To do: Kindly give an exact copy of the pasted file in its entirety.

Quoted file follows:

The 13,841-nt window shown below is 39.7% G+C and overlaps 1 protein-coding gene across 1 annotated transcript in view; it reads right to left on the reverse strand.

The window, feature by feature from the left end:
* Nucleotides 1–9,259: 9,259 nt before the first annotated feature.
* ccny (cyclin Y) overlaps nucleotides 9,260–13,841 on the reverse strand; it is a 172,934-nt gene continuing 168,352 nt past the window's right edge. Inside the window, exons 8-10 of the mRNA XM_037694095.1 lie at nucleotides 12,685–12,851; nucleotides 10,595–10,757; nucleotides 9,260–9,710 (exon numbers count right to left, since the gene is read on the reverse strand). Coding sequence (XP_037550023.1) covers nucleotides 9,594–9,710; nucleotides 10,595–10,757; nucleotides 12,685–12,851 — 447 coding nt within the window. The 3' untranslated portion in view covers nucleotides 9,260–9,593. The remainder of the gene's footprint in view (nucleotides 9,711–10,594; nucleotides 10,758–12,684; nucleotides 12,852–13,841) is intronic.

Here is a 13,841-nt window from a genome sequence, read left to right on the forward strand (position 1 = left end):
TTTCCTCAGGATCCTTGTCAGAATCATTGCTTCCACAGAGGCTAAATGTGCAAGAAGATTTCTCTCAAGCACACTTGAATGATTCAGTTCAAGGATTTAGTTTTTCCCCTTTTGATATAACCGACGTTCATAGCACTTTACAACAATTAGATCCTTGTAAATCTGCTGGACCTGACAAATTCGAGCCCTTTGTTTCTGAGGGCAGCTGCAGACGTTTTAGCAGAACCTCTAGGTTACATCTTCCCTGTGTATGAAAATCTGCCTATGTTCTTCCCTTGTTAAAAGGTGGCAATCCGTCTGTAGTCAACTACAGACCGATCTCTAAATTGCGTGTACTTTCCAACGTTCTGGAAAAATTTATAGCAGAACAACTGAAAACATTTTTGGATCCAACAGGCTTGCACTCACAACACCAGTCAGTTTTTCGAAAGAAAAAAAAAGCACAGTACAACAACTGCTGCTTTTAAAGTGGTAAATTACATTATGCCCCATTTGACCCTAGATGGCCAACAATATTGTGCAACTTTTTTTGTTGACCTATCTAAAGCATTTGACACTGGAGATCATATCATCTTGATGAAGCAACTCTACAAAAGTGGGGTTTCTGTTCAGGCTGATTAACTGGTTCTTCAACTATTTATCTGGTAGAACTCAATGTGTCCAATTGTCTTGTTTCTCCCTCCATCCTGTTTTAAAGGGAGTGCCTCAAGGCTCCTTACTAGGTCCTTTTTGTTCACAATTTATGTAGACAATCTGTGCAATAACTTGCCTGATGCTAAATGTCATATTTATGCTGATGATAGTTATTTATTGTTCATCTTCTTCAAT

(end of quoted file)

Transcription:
The 13,841-nt window shown below is 39.7% G+C and overlaps 1 protein-coding gene across 1 annotated transcript in view; it reads right to left on the reverse strand.

The window, feature by feature from the left end:
* Nucleotides 1–9,259: 9,259 nt before the first annotated feature.
* ccny (cyclin Y) overlaps nucleotides 9,260–13,841 on the reverse strand; it is a 172,934-nt gene continuing 168,352 nt past the window's right edge. Inside the window, exons 8-10 of the mRNA XM_037694095.1 lie at nucleotides 12,685–12,851; nucleotides 10,595–10,757; nucleotides 9,260–9,710 (exon numbers count right to left, since the gene is read on the reverse strand). Coding sequence (XP_037550023.1) covers nucleotides 9,594–9,710; nucleotides 10,595–10,757; nucleotides 12,685–12,851 — 447 coding nt within the window. The 3' untranslated portion in view covers nucleotides 9,260–9,593. The remainder of the gene's footprint in view (nucleotides 9,711–10,594; nucleotides 10,758–12,684; nucleotides 12,852–13,841) is intronic.

Here is a 13,841-nt window from a genome sequence, read left to right on the forward strand (position 1 = left end):
TTTCCTCAGGATCCTTGTCAGAATCATTGCTTCCACAGAGGCTAAATGTGCAAGAAGATTTCTCTCAAGCACACTTGAATGATTCAGTTCAAGGATTTAGTTTTTCCCCTTTTGATATAACCGACGTTCATAGCACTTTACAACAATTAGATCCTTGTAAATCTGCTGGACCTGACAAATTCGAGCCCTTTGTTTCTGAGGGCAGCTGCAGACGTTTTAGCAGAACCTCTAGGTTACATCTTCCCTGTGTATGAAAATCTGCCTATGTTCTTCCCTTGTTAAAAGGTGGCAATCCGTCTGTAGTCAACTACAGACCGATCTCTAAATTGCGTGTACTTTCCAACGTTCTGGAAAAATTTATAGCAGAACAACTGAAAACATTTTTGGATCCAACAGGCTTGCACTCACAACACCAGTCAGTTTTTCGAAAGAAAAAAAAAGCACAGTACAACAACTGCTGCTTTTAAAGTGGTAAATTACATTATGCCCCATTTGACCCTAGATGGCCAACAATATTGTGCAACTTTTTTTGTTGACCTATCTAAAGCATTTGACACTGGAGATCATATCATCTTGATGAAGCAACTCTACAAAAGTGGGGTTTCTGTTCAGGCTGATTAACTGGTTCTTCAACTATTTATCTGGTAGAACTCAATGTGTCCAATTGTCTTGTTTCTCCCTCCATCCTGTTTTAAAGGGAGTGCCTCAAGGCTCCTTACTAGGTCCTTTTTGTTCACAATTTATGTAGACAATCTGTGCAATAACTTGCCTGATGCTAAATGTCATATTTATGCTGATGATAGTTATTTATTGTTCATCTTCTTCAAT